by John Hay
How well my heart remembers
Beside these camp-fire embers
The eyes that smiled so far away, --
The joy that was November's.
Her voice to laughter moving,
So merrily reproving, --
We wandered through the autumn woods,
And neither thought of loving.
The hills with light were glowing,
The waves in joy were flowing, --
It was not to the clouded sun
The day's delight was owing.
Though through the brown leaves straying,
Our lives seemed gone a-Maying;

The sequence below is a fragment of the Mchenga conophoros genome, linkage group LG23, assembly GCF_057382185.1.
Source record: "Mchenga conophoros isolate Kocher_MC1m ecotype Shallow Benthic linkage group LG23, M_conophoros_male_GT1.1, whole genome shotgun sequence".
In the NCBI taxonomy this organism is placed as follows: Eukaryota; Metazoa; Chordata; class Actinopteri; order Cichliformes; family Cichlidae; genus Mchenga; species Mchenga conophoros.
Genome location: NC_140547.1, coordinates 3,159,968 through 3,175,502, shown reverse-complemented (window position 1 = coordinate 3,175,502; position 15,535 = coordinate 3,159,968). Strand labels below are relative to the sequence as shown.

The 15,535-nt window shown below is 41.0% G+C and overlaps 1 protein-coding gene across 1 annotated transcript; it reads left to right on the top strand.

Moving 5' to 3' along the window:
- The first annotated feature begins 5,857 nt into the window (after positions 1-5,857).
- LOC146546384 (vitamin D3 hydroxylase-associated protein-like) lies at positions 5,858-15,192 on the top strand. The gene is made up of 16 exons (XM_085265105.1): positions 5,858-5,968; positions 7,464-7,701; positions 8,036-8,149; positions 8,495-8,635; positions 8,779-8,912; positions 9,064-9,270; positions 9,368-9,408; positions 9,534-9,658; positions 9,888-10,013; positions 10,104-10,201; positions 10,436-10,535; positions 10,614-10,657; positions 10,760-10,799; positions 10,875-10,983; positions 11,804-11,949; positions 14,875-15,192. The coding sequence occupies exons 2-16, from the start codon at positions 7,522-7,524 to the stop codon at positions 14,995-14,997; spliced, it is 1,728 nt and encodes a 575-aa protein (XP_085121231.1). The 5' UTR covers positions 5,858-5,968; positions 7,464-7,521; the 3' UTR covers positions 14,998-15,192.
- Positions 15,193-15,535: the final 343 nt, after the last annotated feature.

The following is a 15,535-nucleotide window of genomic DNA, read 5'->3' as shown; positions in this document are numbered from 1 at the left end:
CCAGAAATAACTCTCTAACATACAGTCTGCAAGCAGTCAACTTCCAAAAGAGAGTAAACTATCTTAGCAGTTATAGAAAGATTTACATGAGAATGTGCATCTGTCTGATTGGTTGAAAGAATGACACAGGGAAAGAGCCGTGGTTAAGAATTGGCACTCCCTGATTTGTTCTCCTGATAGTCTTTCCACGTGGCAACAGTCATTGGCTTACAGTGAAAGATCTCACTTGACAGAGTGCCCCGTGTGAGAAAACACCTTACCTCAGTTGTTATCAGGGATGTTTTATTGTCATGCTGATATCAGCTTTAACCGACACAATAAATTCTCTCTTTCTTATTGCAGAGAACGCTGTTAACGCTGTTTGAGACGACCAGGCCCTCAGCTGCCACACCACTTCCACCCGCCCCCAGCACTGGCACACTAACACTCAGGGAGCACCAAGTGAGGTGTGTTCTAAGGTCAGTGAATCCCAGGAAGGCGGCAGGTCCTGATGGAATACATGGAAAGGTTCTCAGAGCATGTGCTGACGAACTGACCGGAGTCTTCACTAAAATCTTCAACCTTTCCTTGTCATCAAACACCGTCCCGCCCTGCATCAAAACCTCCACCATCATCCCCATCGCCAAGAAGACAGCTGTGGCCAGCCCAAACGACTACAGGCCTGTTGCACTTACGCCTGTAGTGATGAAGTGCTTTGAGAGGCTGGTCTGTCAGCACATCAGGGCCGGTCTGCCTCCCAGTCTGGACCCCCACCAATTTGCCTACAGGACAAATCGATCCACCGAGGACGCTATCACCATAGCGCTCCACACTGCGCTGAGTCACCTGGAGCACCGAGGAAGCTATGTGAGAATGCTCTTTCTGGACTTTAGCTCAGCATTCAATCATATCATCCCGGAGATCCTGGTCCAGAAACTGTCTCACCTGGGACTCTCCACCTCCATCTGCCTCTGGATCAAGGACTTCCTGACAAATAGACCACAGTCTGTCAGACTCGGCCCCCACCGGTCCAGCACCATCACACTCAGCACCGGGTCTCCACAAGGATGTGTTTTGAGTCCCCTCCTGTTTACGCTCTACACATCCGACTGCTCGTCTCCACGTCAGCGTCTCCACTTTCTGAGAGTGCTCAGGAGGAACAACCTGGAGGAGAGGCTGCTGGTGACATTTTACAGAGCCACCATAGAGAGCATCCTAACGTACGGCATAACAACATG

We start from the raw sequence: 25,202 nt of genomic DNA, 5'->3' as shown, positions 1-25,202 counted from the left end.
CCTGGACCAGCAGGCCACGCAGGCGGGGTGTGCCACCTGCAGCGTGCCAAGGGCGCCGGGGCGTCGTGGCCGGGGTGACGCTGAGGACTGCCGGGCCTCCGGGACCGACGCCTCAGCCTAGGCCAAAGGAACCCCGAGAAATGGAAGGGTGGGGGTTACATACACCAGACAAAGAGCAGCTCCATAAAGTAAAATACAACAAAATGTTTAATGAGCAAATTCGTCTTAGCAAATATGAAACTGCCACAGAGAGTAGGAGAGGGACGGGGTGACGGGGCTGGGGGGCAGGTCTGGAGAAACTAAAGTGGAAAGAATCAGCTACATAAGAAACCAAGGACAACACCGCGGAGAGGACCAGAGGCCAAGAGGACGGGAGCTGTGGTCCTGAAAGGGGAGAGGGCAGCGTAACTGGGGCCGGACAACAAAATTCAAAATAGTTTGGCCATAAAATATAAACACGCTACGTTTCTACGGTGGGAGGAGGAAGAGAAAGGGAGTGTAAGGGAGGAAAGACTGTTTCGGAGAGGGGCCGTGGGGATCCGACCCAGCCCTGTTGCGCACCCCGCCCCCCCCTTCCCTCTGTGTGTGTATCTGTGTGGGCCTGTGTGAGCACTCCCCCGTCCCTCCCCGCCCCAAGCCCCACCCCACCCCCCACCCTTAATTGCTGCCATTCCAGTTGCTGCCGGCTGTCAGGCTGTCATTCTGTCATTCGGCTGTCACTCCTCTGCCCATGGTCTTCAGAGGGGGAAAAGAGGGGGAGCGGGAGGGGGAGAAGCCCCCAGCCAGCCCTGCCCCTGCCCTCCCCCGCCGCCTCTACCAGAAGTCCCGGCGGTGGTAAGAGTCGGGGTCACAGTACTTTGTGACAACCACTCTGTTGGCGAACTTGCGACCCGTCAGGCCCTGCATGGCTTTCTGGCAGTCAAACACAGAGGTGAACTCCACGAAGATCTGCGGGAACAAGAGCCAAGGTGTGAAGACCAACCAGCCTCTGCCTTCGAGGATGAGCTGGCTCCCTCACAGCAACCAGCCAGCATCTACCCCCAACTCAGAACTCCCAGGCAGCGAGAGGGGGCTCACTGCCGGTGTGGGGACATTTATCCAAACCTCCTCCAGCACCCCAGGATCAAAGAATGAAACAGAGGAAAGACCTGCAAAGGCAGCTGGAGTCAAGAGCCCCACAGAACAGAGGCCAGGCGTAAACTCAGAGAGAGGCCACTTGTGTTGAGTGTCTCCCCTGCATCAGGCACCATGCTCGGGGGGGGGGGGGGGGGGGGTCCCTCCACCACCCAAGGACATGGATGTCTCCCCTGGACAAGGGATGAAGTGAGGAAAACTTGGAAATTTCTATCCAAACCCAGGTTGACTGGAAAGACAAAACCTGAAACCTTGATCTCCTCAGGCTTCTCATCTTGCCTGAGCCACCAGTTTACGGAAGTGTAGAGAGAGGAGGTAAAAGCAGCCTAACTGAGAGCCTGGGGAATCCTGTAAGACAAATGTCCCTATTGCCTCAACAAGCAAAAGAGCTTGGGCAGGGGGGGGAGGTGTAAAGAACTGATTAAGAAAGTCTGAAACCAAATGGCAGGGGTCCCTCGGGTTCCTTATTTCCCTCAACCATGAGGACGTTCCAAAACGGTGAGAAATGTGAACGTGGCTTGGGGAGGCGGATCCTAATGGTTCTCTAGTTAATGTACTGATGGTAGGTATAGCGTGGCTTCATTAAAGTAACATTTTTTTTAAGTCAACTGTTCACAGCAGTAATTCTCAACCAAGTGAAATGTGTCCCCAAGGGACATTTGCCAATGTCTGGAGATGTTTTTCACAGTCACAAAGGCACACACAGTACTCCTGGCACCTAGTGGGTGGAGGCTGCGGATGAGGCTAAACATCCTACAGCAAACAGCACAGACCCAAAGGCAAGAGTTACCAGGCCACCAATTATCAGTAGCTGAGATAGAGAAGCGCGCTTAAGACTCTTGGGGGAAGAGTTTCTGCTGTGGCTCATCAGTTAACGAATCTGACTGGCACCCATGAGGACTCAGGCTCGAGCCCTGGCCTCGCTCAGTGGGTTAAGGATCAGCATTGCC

We knew not Love was with us there,
No look nor tone betraying.
How unbelief still misses
The best of being's blisses!
Our parting saw the first and last
Of love's imagined kisses.
Now 'mid these scenes the drearest
I dream of her, the dearest, --
Whose eyes outshine the Southern stars,
So far, and yet the nearest.
And Love, so gayly taunted,
Who died, no welcome granted,
Comes to me now, a pallid ghost,
By whom my life is haunted.
With bonds I may not sever,
He binds my heart forever,
And leads me where we murdered him, --
The Hill beside the River.
Camp Shaw, Florida, February, 1864.
Houghton, Mifflin & Co., Boston